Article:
Q&A / 

Solar Powered Attic Fan

DEAR TIM: My attic space gets as hot as blue blazes. I saw an advertisement for a solar-powered attic fan and that seems like a great way to remove heat and reduce my carbon footprint. Do these fans really work, and are they hard to install? Will the fan significantly reduce the temperature inside my attic? What are the pros and cons to these solar attic fans? Brad L., Phoenix, AZ

DEAR BRAD: I installed a solar-powered attic fan last year to see how well it would work. The installation went like clockwork. I had decided to do the work early in the morning while it was cool on the roof. Within an hour after installing it, the sun hit the solar panel and the fan blades started to spin. It was almost magical to see the solar attic fan work.

You are a pretty clever guy to get the sun to do double duty. It makes perfect sense to make the sun cool your attic space, since it is the source of the problem in the first place. As for reducing your carbon footprint by not using electricity from a power plant, I can't tell you if the solar fan you might buy will be that environmentally friendly. The manufacturing process used to make your solar fan might actually be quite carbon positive. But in any event, you are doing the right thing by trying to use a solar-powered fan.

This solar panel produces enough electricity to power a spinning fan in the round ventilator on the roof behind the panel. But the fan only works when the panel is basking in sunlight. PHOTO CREDIT: Tim Carter

This solar panel produces enough electricity to power a spinning fan in the round ventilator on the roof behind the panel. But the fan only works when the panel is basking in sunlight. PHOTO CREDIT: Tim Carter

There are pros and cons to solar-powered attic fans. The biggest pros are they work for free using the suns rays, and they do exhaust hot air. The solar fans do not require the services of an electrician to connect. They are also very quiet.

But after seeing my solar-powered attic fan work, I have a list of cons. My fan only works when it is getting direct sunlight on the solar panel. If a cloud drifts through the sky blocking out the sun, the fan stops spinning immediately. As the sun sets, the attic is still hot and my solar fan stops spinning.

The fan I have moves 800 cubic feet of air per minute (CFM) when the sun is shining directly on the solar panel. If the angle of the sun is lower in the sky (morning and late afternoon) or the sun's rays are trying to cut through thin clouds or haze, the fan spins slower moving less air. The single solar-powered attic fan I have has not lowered the temperature in my attic at all. I took precise before and after temperature readings.

To significantly reduce the temperature in your attic, you need thousands and thousands of CFMs of air moving through the attic space. What's more, this air needs to continue to move through the attic space after the sun sets to remove the residual heat from the roof framing lumber, roof sheathing, roofing materials and the attic insulation. Yes, the insulation in your attic gets very hot during the day and then holds that heat long after the sun sets.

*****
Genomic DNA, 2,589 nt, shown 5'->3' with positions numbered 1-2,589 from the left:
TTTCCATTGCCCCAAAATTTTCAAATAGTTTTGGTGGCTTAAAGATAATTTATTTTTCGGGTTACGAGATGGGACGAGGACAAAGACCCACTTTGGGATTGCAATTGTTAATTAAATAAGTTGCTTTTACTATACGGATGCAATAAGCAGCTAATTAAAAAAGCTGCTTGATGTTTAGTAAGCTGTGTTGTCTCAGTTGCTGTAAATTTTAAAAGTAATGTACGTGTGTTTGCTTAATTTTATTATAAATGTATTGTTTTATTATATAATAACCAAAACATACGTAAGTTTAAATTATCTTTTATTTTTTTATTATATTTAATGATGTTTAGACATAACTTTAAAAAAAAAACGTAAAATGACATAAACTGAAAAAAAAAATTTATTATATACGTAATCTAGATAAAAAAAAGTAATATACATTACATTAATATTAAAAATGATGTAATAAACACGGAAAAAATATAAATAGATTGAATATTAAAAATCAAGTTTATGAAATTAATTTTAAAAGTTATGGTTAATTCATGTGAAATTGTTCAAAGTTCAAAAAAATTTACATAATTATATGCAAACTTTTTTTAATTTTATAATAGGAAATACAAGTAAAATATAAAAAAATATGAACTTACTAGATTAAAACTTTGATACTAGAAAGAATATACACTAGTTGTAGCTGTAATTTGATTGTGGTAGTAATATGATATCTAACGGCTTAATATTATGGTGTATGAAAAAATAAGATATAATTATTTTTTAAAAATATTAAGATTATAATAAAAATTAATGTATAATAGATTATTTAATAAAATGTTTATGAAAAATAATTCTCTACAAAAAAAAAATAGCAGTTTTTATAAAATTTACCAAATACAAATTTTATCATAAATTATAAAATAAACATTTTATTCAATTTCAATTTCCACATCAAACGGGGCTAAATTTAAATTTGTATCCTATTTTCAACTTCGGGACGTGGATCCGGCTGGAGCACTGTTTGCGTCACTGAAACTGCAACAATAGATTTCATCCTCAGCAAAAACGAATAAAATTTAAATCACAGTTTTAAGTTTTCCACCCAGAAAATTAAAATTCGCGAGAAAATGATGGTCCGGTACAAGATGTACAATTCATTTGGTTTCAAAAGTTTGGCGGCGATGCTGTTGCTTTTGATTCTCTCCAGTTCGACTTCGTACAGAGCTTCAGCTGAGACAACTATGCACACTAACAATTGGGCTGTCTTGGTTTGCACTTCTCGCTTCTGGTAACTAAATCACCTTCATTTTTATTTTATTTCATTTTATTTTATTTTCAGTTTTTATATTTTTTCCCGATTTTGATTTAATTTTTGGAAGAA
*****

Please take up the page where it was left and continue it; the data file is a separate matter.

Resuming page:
If you are going to go solar, I urge you to by several solar-powered attic fans. You will need them. Furthermore, consider buying ones that have a solar panel that can be located away from the actual fan. My solar fan has this neat feature. This allowed me to put my solar fan on the rear portion of my roof so you don't see it from the street, while the solar panel is on the part of my roof that faces due south.

You want the solar panels located on the roof where they will not be shaded by trees, and where they will get direct solar power from Noon until sunset. This is the hottest part of the day, that part where you need the fan blades spinning at full speed.

Solar-powered attic fans require a hole to be cut in the roof, possibly two if you purchase one that has the remote-panel location feature. If you do not know how to properly flash these fan housings into the roof shingles, then you should hire a qualified roofer. It is not hard to do the work, but there are very important steps that must be followed to have a leak-proof installation.

When installed properly on a roof with standard asphalt shingles, solar-powered attic fans do not require caulk, roofing cement or any other product to prevent leaks. A great roofer will cut the shingles and lace the fan housing into the shingles so that rain will stay outdoors where it belongs.

If your attic space is over 1,800 square feet, you will need enough solar fans to move 8,000 CFM. You need that amount of air, if not more, to get any sort of cooling benefit from the fans. Intense sunlight can create heat faster than one or two small fans can cool an area. If you want to see how to properly cool attic spaces, visit a chicken farm. These farmers use giant fans that move tens of thousands of CFM of air that keep the chickens alive.

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